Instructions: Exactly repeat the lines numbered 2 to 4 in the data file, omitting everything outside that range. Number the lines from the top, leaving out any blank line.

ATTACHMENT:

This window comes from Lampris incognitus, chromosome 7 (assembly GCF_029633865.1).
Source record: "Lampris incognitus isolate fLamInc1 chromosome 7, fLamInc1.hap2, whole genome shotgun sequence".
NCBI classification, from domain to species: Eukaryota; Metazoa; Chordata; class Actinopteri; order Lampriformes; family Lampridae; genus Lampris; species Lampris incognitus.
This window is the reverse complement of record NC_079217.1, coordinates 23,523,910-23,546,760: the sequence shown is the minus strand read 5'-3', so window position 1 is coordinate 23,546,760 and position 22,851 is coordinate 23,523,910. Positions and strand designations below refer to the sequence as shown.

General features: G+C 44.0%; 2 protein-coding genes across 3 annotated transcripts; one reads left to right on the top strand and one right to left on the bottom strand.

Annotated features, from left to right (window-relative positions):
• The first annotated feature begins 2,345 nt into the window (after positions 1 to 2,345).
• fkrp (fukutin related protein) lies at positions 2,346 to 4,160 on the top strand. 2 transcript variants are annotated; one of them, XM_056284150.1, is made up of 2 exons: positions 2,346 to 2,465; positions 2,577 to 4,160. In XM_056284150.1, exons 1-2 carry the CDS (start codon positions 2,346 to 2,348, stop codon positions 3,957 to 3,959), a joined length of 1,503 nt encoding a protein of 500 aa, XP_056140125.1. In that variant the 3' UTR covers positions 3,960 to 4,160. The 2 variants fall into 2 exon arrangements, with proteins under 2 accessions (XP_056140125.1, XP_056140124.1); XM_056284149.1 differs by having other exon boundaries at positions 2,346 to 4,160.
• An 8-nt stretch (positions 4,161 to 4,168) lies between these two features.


Source record: "Lampris incognitus isolate fLamInc1 chromosome 7, fLamInc1.hap2, whole genome shotgun sequence".
NCBI classification, from domain to species: Eukaryota; Metazoa; Chordata; class Actinopteri; order Lampriformes; family Lampridae; genus Lampris; species Lampris incognitus.
This window is the reverse complement of record NC_079217.1, coordinates 23,523,910-23,546,760: the sequence shown is the minus strand read 5'-3', so window position 1 is coordinate 23,546,760 and position 22,851 is coordinate 23,523,910. Positions and strand designations below refer to the sequence as shown.